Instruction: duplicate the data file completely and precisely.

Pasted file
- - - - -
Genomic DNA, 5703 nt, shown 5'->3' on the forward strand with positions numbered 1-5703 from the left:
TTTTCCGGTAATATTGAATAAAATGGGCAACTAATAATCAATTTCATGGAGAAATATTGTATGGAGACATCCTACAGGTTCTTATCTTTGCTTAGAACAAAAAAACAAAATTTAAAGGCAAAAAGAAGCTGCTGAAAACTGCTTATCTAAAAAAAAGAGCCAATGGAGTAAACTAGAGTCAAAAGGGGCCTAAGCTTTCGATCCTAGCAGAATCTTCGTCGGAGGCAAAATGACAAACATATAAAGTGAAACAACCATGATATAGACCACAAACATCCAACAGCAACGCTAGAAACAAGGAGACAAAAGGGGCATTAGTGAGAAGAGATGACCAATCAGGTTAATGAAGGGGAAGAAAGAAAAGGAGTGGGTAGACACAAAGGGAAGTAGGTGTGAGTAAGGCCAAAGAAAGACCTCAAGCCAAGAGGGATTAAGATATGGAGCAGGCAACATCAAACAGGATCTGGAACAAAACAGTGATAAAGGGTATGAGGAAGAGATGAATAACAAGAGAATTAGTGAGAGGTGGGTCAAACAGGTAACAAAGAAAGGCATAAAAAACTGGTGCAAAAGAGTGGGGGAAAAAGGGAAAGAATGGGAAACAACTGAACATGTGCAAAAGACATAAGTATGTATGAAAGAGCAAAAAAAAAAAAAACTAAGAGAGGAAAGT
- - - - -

Genomic DNA, 5703 nt, shown 5'->3' on the forward strand with positions numbered 1-5703 from the left:
TTTTCCGGTAATATTGAATAAAATGGGCAACTAATAATCAATTTCATGGAGAAATATTGTATGGAGACATCCTACAGGTTCTTATCTTTGCTTAGAACAAAAAAACAAAATTTAAAGGCAAAAAGAAGCTGCTGAAAACTGCTTATCTAAAAAAAAGAGCCAATGGAGTAAACTAGAGTCAAAAGGGGCCTAAGCTTTCGATCCTAGCAGAATCTTCGTCGGAGGCAAAATGACAAACATATAAAGTGAAACAACCATGATATAGACCACAAACATCCAACAGCAACGCTAGAAACAAGGAGACAAAAGGGGCATTAGTGAGAAGAGATGACCAATCAGGTTAATGAAGGGGAAGAAAGAAAAGGAGTGGGTAGACACAAAGGGAAGTAGGTGTGAGTAAGGCCAAAGAAAGACCTCAAGCCAAGAGGGATTAAGATATGGAGCAGGCAACATCAAACAGGATCTGGAACAAAACAGTGATAAAGGGTATGAGGAAGAGATGAATAACAAGAGAATTAGTGAGAGGTGGGTCAAACAGGTAACAAAGAAAGGCATAAAAAACTGGTGCAAAAGAGTGGGGGAAAAAGGGAAAGAATGGGAAACAACTGAACATGTGCAAAAGACATAAGTATGTATGAAAGAGCAAAAAAAAAAAAAACTAAGAGAGGAAAGT